The Myth Lives On!! (Underpowering)

Discussion in 'Amps [BG]' started by PlungerModerno, Nov 8, 2012.


  1. PlungerModerno

    PlungerModerno

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  2. arai

    arai

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    DC voltage etc
  3. lowfreq33

    lowfreq33

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    Lol... Alesis...
  4. Tractorr

    Tractorr Supporting Member

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    Well what about these "digital" power amps from Gallien-Krueger?

    They even make sure on the same page to let you know that they are different from their other amps that have an analog power amp.

    http://www.gallien-krueger.com/products/combos/
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  6. PlungerModerno

    PlungerModerno

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    Strange . . . I always figured they were all using analog signals, except the ones that kind of use digital amplification with known distortion . . . like the class D heads and combos! (and powered cabs!).

    Where is the inconsistency in the labelling or info? Oh. They don't describe the RB series heads power amp type . . . http://www.gallien-krueger.com/products/rb-heads/

    In manuals:
    http://www.gallien-krueger.com/support/product-manuals/

    I can't find exact descriptions of their power sections
  7. Tractorr

    Tractorr Supporting Member

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    To the best of my knowledge there is no such thing as a digital amplifier. "Digital amplifier" is mistakenly what people call class D amps. I think we just need another name for class D amps. The name seems negative so it just needs to be rebranded because digital amplifier is just not accurate.
  8. fdeck

    fdeck Supporting Member

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    I think the "digital" thing is just a result of everything digital being cool. I remember when CD players first hit the market but were still too expensive for most people, hi-fi makers started labeling speakers, and even cables, as "digital ready."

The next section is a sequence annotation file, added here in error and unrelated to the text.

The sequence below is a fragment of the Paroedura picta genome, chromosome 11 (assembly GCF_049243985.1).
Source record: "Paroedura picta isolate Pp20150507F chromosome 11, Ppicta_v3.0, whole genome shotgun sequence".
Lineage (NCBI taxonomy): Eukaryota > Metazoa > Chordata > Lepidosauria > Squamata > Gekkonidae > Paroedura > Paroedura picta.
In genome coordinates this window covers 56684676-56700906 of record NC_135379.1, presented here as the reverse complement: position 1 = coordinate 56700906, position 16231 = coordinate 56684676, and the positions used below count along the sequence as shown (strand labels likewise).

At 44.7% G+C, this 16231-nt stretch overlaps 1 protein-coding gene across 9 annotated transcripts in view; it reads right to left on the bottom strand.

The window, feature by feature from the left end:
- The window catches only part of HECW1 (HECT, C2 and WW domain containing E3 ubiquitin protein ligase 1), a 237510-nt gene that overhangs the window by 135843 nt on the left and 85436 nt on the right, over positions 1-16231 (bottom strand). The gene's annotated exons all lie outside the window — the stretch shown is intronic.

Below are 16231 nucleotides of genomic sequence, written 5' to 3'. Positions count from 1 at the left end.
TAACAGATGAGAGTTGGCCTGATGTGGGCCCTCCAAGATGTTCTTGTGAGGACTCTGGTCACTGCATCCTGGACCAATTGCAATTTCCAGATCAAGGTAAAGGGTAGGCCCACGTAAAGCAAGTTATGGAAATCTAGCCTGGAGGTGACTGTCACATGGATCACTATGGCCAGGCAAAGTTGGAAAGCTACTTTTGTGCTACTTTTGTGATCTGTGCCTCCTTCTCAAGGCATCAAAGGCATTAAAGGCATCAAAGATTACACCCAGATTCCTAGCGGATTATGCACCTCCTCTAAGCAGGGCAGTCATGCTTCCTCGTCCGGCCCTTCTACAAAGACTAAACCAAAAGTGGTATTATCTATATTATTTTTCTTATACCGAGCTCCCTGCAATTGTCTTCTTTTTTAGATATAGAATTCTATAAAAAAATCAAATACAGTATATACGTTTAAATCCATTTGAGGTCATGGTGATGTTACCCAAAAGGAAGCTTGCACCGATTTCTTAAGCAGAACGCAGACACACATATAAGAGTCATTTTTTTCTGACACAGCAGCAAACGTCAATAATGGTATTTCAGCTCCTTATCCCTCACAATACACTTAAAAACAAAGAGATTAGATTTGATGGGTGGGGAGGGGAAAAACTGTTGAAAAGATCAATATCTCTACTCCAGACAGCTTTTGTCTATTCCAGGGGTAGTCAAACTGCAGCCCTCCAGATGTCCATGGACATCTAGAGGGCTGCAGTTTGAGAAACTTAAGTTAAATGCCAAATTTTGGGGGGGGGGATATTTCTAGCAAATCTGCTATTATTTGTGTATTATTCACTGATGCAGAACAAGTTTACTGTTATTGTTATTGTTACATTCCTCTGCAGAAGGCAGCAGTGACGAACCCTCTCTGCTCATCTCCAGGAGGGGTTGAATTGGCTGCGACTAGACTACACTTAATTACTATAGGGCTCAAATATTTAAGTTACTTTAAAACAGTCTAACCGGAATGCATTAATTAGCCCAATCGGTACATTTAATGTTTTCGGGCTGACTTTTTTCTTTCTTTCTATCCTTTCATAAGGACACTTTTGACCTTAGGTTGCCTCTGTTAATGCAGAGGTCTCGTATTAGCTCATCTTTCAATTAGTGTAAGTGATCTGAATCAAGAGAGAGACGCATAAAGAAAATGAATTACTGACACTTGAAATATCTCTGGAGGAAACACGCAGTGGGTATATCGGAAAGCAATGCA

9. Tractorr

    Tractorr Supporting Member

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    True, it is just kind of shocking that a company that is known as a quality brand feels they need to stoop to using terminology that they know to be incorrect.
  10. PlungerModerno

    PlungerModerno

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    Fair enough. I've read that they don't really use DAC or ADC systems so they can't be called digital in a strict (i.e. correct) sense. The reason for using 'digital' may stem from an analogy with the microprocessing that is part of some preamps and other things like effects - the power amp may be bundled in by mistake in the terminology.

    I don't know terribly well about it.
  11. KJung

    KJung Supporting Member

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    This is a classic case (that we see in these threads constantly) of a little knowledge being dangerous.

    In amplifying drums with a full range system (two way monitor with tweeter), it is well known that driving a power amp/speaker combination hard that is not up to the task can take out a tweeter quite easily (especially with the massive transients and upper treble level energy generated by drums), doing the 'permanent damage' that they quote. I realize this is technically not 'underpowering', but IMO the overall point is valid.

    Similarly, all the smug comments about companies using the shorthand 'digital' label to describe amps with SMPS power supplies is harmless IMO. Most who are not in the 'amateur EE' club realize that 'digital' is just a shorthand description of, typically, a class D amp with an SMPS power supply. What is the issue?